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Panel Hears Bid for Damages Over Campus Speech Zones

An attorney representing two Georgia students who claim their college's policy of designating free-speech zones on campus violates their First Amendment rights asked an 11th Circuit panel Tuesday to allow them to seek damages against school administrators.

ATLANTA (CN) — An attorney representing two Georgia students who claim their college's policy of designating free-speech zones on campus violates their First Amendment rights asked an 11th Circuit panel Tuesday to allow them to seek damages against school administrators.  

Chike Uzuegbunam and Joseph Bradford, both evangelical Christians, sued Stanley Preczewski, president of Georgia Gwinnett College, and other school officials in December 2016, claiming the public college in Lawrenceville unfairly restricted their free-speech rights by limiting student speech and assembly to two "tiny" zones on campus under its freedom of expression policy.

According to the students' complaint, the free-speech zones made up less than 0.0015% of the campus. Student expression in those areas was limited to between two and four hours per day on weekdays, they say.

The students allege they were forced to submit a request form three days in advance and submit any publicity materials or literature they wanted to distribute to administrators for review before any demonstrations could take place. Free-speech vents could take place elsewhere on campus but not without a permit from school officials, according to the complaint.

Uzuegbunam claims he was stopped from distributing religious literature outside the college's library in July 2016 by a campus safety officer because he was outside of the speech zones and had not obtained a permit.

After Uzuegbunam reserved one of the zones to talk about his religious beliefs a month later, he says a campus police lieutenant required him to stop giving a public address inside the zone and asked him to limit his demonstration to distributing literature and having one-on-one conversations with people.

The lieutenant allegedly told Uzuegbunam that people were complaining about the demonstration and warned him that his open-air public address constituted "disorderly conduct,” saying the student would be prosecuted if he continued to speak.

Uzuegbunam stopped speaking publicly and left the area. He graduated from Georgia Gwinnett College in August 2017.

Ten weeks after the students filed their lawsuit against the administrators, the college modified its policies to allow students to speak and distribute literature in open outdoor areas of the campus. Under the new policy, prior reservations are only required for student groups of over 30 members or non-student community members.

U.S. District Judge Eleanor Ross in Atlanta dismissed the case without prejudice in May 2018, finding that the policy changes rendered the students' lawsuit moot. She noted that Georgia Gwinnett College "has unambiguously terminated the prior policies and there is no reasonable basis to expect that it will return to them."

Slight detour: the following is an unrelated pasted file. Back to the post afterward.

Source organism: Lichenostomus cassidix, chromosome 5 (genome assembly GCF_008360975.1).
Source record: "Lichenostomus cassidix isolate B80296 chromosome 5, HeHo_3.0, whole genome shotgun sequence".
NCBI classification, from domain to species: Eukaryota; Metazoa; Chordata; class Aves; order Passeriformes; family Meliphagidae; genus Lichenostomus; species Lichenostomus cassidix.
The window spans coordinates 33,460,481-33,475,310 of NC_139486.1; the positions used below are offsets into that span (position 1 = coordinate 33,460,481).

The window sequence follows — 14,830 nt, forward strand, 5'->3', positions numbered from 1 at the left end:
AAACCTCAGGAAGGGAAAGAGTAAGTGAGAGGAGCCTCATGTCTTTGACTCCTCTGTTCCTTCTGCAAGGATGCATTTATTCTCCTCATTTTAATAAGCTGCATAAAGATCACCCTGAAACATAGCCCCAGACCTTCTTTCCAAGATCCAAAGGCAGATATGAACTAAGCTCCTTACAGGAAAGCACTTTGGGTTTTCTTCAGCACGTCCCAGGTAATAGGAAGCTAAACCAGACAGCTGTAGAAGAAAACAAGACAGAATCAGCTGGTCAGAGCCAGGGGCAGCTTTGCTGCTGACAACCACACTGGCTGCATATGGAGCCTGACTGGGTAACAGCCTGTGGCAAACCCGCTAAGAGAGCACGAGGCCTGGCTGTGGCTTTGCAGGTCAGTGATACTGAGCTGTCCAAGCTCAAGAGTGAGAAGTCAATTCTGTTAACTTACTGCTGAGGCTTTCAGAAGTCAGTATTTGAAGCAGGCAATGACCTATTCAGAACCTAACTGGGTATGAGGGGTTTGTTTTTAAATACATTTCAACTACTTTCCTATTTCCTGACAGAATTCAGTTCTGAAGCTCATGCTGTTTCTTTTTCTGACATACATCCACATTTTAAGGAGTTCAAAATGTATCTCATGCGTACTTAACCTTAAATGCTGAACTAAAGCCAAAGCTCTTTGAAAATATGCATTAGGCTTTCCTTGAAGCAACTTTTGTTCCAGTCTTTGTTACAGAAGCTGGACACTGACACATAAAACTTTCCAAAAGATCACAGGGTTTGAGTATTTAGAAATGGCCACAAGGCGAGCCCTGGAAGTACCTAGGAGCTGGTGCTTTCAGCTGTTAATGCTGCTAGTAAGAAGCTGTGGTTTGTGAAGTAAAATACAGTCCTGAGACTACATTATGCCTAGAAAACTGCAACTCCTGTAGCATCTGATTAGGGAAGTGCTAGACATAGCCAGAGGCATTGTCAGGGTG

Ross ruled that the students did not have standing to pursue compensatory damages in addition to nominal damages since they did not allege that they suffered any actual injury. Since the old policies were nixed, the judge said there is no longer any "practical remedy" to offer the students.

Attorney Travis Barham of the Alliance Defending Freedom asked a three-judge 11th Circuit panel Tuesday to reverse the district court's ruling so the students can file an amended complaint seeking compensatory damages.

"[The] plaintiffs incurred financial costs to go to campus. They have travelling expenses. [Uzuegbunam] also suffered reputational injuries when he was told he would be cited for disorderly conduct," Barham said.

"Didn't the district court dismiss the case without prejudice?" asked U.S. Circuit Judge Stanley Marcus, a Bill Clinton appointee.

"Yes, but nine minutes later the district court issued a judgment," Barham responded, explaining that Ross’ decision to enter a judgment in the case left the students unable to file any further motions.

"Nothing can erase these constitutional injuries," Barham added. "We're only seeking compensatory and nominal damages for the period of time when [the plaintiffs'] constitutional rights were damaged by the policy."

But Georgia Assistant Attorney General Ellen Cusimano, arguing for the school administrators, told the panel that the students already had ample time to file a motion to amend their complaint before Ross entered her judgment.

"Once we filed our motion to dismiss, the two students could have very easily filed a motion to amend," Cusimano said.

Marcus was joined on the panel by Senior U.S. Circuit Judge Susan Black, appointed by George H.W. Bush, and Senior U.S. Judge Jane Restani, a Ronald Reagan appointee sitting by designation from the Court of International Trade.

The panel did not indicate when it will reach a decision in the case.

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Categories / Appeals, Civil Rights, Education

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